May 16 – 19, 2019

Mile Zero Dance, Spazio Performativo, 10816–95 street NW
dc3 Art Projects, 3E8, 10567–111 St NW
Latitude 53, 10242–106 Street

By Donation

Zero Gravity International Performance Art Festival | Produced by Mile Zero Dance | Curated by Beau Coleman | Co-Presented by dc3 Art Projects, Latitude 53 and the Goethe-Institut Toronto

Zero Gravity International Performance Art FESTIVAL is a four-day festival presenting the work of established and emerging performance artists from around the world and here at home.

The Zero Gravity International Performance Art FESTIVAL includes both indoor and site-specific performances, as well as artist talks, panels and discussions.  In these dangerous times we live in, the FESTIVAL asks how art can rise above it all and allow us to think in new and creative ways; not only as a means of escape, but as a call to action?  What do performance artists have to say about the ‘gravity’ of the world?


THURSDAY, MAY 16 | dc3 Art Projects, 10567-111 Street


Feel free to come and go.

  • Julia Orquera Bianco
  • Chelsea Boos
  • E.M. Alysee Bowd
  • Mitchell Chalifoux
  • Mark Hopkins
  • Michael Jenkins
  • Rebecca John
  • Aasttha Khajuria
  • Roseanna Nay
  • Stephanie Patsula
  • Thea Patterson
  • Laura Porter

FRIDAY, MAY 17 | Mile Zero Dance, Spazio Performativo, 10816-95 St.


Zierle & Carter, “Walking the Dawn”, SPILL Festival of Performance 2015, produced by Pacitti Company, London, United Kingdom Photo by: Guido Mencari


Black Clouds Falling

Artistic Practice and Working Process

Interdisciplinary, multi-sensory and often site and context responsive, Alexandra Zierle’s practice critically examines different modes of communication and what it means to be human, addressing notions of belonging and sense of place, investigating human interactions and encounters. Zierle’s work revolves around asking questions rather than making statements. Her material/process-led approaches highlight a deep listening process that acts as an invitation to venture into the spaces in-between the external and internal, permanent and transient, spoken and unheard. The objects and materials used become the extension of the body and externalize an inner landscape. The driving force is an amalgamation of intuitive responses married with ritualized actions and metaphorical use of materials, alluding to a narrative that often evolves around the principle: harmony through conflict. The work fundamentally explores society’s conventions, traditions, and rituals, often flipping them on their head, reversing orders, and disrupting the norm.


Alexandra Zierle recently presented solo performances in Germany at the Wuppertaler Performancenacht, the Istanbul Art Fair, and at TDanse in Italy. Her work as Zierle & Carter has been widely exhibited internationally throughout Europe, Canada, United States, South America, Australia, in Asia and Africa, such as the inaugural Venice International Performance Art Week, Federation Square (Melbourne), CIPAF (Cyprus), Grace Exhibition Space (New York), Rapid Pulse (Chicago), Bildmuseet (Umeå), and presented a world premiere triptych at The National Theatre and The Barbican for SPILL Festival of Performance 2015 (London). In 2016 she exhibited a retrospective show in China at the Chongqing Changjiang Contemporary Museum for the PARABIOSIS. Her final performance as Zierle & Carter was presented in Hong Kong in October 2017. Grants include a residency at the Banff Centre, R&D project in Australia, travel scholarship to Patagonia (Argentina/Chile). Publications: “Personal Structures: Time – Space – Existence”by Sarah Gold, Karlyn De Jongh and Peter Lodemeyer and Manuel Vason’s recent Double Exposures: Performance as Photography, Photography as Performance. Alexandra Zierle has worked as lecturer in the UK, USA, Sweden, Lithuania and Australia and has led workshops internationally, including PAStudies in Kaunas (LT), IPA in Bucharest (RO), co-facilitated The Marathon Workshops in Athens, Cyprus and Berlin, and has ran independent workshops in Germany, Spain, Sweden and China.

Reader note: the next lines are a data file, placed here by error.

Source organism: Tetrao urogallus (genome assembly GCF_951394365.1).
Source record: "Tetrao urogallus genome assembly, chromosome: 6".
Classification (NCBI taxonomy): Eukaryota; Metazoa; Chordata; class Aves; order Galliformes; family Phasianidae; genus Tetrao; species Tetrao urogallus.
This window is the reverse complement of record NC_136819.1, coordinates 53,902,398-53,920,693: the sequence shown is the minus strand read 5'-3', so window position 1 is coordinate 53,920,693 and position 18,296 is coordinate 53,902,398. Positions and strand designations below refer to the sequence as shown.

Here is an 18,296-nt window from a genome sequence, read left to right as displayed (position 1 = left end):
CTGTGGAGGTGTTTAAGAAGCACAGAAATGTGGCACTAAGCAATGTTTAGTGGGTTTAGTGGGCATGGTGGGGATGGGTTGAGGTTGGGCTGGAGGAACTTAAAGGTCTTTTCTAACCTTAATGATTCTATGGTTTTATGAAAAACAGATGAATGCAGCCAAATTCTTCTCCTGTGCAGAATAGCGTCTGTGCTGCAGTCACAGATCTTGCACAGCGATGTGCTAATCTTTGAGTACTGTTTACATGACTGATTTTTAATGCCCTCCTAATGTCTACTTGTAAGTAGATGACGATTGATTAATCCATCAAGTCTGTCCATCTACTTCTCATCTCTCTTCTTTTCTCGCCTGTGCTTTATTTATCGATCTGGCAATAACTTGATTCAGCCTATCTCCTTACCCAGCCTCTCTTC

IMMA, performed at Club Jeudi, Marelia MEX. Homografia II Homography, 2017. Image Credit: Festival Homografia II Homography



An extrapolation of three performative exercises all reckoning with ideas of self-determination, bodily autonomy and trans-misogynistic/homophobic violence.

Artistic Practice and Working Process

Mikiki’s creative work is deeply rooted in the history of performance art, Queer and AIDS activism, and their performances actively sample and remix references from within performance and contemporary art discourses as well as popular culture, queer communities and public health discourses. Their identity as an artist is informed and intrinsically linked to their work as a sexual health educator and harm reduction worker. Mikiki is committed to using their body as a testing ground for questions of capacity, sustainability, endurance and tolerance. Or as Benny Nemerofsky-Ramsay once described my practice: “transferring fluids from one receptacle to another”.


Mikiki is a performance and video artist and queer community health activist of Acadian/Mi’kmaq and Irish descent from Newfoundland, Canada. They attended NSCAD and Concordia before returning to St. John’s to work as Programming Coordinator at Eastern Edge Gallery. They later moved to Calgary to work as the Director of TRUCK Gallery. Their work has been presented throughout Canada and internationally in self-produced interventions, artist-run centres and public galleries.

Their identity as an artist is informed and intrinsically linked to their history of work as a sexual health educator and harm reduction worker. Mikiki’s creative themes often address safer sex negotiations, identity construction, attitudes about drug use, disclosure of sexual identity and health status, community building through skills sharing, testimonial and storytelling. Mikiki has worked as a Sexuality Educator in Calgary’s public schools, a Bathhouse Attendant in Saskatoon, and Drag Queen Karaoke Hostess in St. John’s. Mikiki has worked in various capacities in the Gay Men’s Health and HIV response in Ottawa, Montreal and Toronto, recently focusing on Harm Reduction Outreach and HIV testing.